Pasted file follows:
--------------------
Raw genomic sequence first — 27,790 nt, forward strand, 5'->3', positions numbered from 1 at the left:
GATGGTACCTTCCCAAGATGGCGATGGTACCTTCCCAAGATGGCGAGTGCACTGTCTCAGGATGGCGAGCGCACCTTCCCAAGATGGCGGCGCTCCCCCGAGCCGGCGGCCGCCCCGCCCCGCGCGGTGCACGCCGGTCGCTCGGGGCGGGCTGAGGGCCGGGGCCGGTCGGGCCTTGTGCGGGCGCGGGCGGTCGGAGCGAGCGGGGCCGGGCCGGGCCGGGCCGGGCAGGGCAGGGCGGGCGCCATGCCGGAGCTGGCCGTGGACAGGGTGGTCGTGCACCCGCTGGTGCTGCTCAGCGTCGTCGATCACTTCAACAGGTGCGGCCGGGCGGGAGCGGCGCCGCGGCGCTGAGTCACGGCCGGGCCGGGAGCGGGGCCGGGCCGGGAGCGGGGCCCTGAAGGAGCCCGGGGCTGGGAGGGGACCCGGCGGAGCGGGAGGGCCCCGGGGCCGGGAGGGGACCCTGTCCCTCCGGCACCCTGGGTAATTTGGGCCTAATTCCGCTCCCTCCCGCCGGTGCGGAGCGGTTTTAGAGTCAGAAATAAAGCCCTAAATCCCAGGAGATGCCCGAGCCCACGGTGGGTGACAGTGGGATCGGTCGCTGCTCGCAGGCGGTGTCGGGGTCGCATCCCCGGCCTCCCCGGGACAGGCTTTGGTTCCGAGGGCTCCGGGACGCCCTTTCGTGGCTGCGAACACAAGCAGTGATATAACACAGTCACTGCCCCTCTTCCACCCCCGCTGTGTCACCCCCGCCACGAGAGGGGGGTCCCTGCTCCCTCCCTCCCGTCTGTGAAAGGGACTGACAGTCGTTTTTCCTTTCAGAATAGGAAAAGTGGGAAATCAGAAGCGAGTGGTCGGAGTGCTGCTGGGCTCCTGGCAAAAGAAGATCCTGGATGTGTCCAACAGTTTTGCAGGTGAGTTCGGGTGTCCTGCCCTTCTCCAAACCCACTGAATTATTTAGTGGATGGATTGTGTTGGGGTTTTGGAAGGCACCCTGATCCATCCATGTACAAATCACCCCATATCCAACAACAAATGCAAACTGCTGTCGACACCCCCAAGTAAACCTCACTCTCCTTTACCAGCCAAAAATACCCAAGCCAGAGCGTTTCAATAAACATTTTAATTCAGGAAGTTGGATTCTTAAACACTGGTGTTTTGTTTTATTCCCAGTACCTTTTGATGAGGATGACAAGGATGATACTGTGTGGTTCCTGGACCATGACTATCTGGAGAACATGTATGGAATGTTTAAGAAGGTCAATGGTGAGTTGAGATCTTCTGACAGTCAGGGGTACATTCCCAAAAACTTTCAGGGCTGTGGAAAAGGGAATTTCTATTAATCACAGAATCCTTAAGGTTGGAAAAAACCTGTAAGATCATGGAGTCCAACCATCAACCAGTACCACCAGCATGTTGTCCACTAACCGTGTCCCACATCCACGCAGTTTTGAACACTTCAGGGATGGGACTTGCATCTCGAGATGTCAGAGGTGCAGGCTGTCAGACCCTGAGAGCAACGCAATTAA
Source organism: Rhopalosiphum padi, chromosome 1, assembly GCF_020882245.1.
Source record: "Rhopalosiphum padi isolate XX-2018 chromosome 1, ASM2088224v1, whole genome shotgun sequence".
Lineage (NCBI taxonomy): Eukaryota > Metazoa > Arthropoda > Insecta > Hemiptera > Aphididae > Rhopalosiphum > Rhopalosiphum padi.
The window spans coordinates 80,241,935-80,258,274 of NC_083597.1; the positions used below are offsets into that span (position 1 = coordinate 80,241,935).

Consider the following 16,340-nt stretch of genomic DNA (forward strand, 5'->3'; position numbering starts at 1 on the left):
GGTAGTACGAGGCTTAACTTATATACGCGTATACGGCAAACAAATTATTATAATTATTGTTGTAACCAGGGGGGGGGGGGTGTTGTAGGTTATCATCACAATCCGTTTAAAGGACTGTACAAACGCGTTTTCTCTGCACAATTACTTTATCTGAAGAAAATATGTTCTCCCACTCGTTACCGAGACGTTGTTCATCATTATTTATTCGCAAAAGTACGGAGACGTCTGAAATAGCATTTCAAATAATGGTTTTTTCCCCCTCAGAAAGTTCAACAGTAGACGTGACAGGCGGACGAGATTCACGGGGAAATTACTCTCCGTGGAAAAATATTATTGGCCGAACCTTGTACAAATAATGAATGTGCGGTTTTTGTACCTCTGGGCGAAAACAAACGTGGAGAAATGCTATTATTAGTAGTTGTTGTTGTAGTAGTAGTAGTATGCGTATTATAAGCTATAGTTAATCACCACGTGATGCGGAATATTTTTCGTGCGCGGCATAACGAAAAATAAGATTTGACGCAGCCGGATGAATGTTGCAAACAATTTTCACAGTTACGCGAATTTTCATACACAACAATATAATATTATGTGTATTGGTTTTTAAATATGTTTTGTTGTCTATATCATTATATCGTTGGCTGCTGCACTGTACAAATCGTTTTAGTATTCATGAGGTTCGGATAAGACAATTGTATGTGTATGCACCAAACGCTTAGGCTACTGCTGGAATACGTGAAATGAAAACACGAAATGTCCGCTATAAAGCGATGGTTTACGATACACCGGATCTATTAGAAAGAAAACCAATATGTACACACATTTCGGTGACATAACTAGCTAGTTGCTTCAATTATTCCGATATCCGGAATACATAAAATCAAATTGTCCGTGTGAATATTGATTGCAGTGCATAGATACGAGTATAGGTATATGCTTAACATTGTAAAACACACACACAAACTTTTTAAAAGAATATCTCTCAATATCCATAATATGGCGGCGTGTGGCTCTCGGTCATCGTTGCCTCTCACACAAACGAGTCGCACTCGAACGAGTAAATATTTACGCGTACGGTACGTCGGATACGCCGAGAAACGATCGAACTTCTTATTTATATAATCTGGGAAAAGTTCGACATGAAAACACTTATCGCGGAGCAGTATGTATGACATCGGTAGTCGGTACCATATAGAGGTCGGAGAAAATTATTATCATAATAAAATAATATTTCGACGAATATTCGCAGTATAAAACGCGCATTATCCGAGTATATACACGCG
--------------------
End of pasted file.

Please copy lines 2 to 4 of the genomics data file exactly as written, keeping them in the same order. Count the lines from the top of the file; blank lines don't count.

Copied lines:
GATGGTACCTTCCCAAGATGGCGATGGTACCTTCCCAAGATGGCGAGTGCACTGTCTCAGGATGGCGAGCGCACCTTCCCAAGATGGCGGCGCTCCCCCGAGCCGGCGGCCGCCCCGCCCCGCGCGGTGCACGCCGGTCGCTCGGGGCGGGCTGAGGGCCGGGGCCGGTCGGGCCTTGTGCGGGCGCGGGCGGTCGGAGCGAGCGGGGCCGGGCCGGGCCGGGCCGGGCAGGGCAGGGCGGGCGCCATGCCGGAGCTGGCCGTGGACAGGGTGGTCGTGCACCCGCTGGTGCTGCTCAGCGTCGTCGATCACTTCAACAGGTGCGGCCGGGCGGGAGCGGCGCCGCGGCGCTGAGTCACGGCCGGGCCGGGAGCGGGGCCGGGCCGGGAGCGGGGCCCTGAAGGAGCCCGGGGCTGGGAGGGGACCCGGCGGAGCGGGAGGGCCCCGGGGCCGGGAGGGGACCCTGTCCCTCCGGCACCCTGGGTAATTTGGGCCTAATTCCGCTCCCTCCCGCCGGTGCGGAGCGGTTTTAGAGTCAGAAATAAAGCCCTAAATCCCAGGAGATGCCCGAGCCCACGGTGGGTGACAGTGGGATCGGTCGCTGCTCGCAGGCGGTGTCGGGGTCGCATCCCCGGCCTCCCCGGGACAGGCTTTGGTTCCGAGGGCTCCGGGACGCCCTTTCGTGGCTGCGAACACAAGCAGTGATATAACACAGTCACTGCCCCTCTTCCACCCCCGCTGTGTCACCCCCGCCACGAGAGGGGGGTCCCTGCTCCCTCCCTCCCGTCTGTGAAAGGGACTGACAGTCGTTTTTCCTTTCAGAATAGGAAAAGTGGGAAATCAGAAGCGAGTGGTCGGAGTGCTGCTGGGCTCCTGGCAAAAGAAGATCCTGGATGTGTCCAACAGTTTTGCAGGTGAGTTCGGGTGTCCTGCCCTTCTCCAAACCCACTGAATTATTTAGTGGATGGATTGTGTTGGGGTTTTGGAAGGCACCCTGATCCATCCATGTACAAATCACCCCATATCCAACAACAAATGCAAACTGCTGTCGACACCCCCAAGTAAACCTCACTCTCCTTTACCAGCCAAAAATACCCAAGCCAGAGCGTTTCAATAAACATTTTAATTCAGGAAGTTGGATTCTTAAACACTGGTGTTTTGTTTTATTCCCAGTACCTTTTGATGAGGATGACAAGGATGATACTGTGTGGTTCCTGGACCATGACTATCTGGAGAACATGTATGGAATGTTTAAGAAGGTCAATGGTGAGTTGAGATCTTCTGACAGTCAGGGGTACATTCCCAAAAACTTTCAGGGCTGTGGAAAAGGGAATTTCTATTAATCACAGAATCCTTAAGGTTGGAAAAAACCTGTAAGATCATGGAGTCCAACCATCAACCAGTACCACCAGCATGTTGTCCACTAACCGTGTCCCACATCCACGCAGTTTTGAACACTTCAGGGATGGGACTTGCATCTCGAGATGTCAGAGGTGCAGGCTGTCAGACCCTGAGAGCAACGCAATTAA
Source organism: Rhopalosiphum padi, chromosome 1, assembly GCF_020882245.1.
Source record: "Rhopalosiphum padi isolate XX-2018 chromosome 1, ASM2088224v1, whole genome shotgun sequence".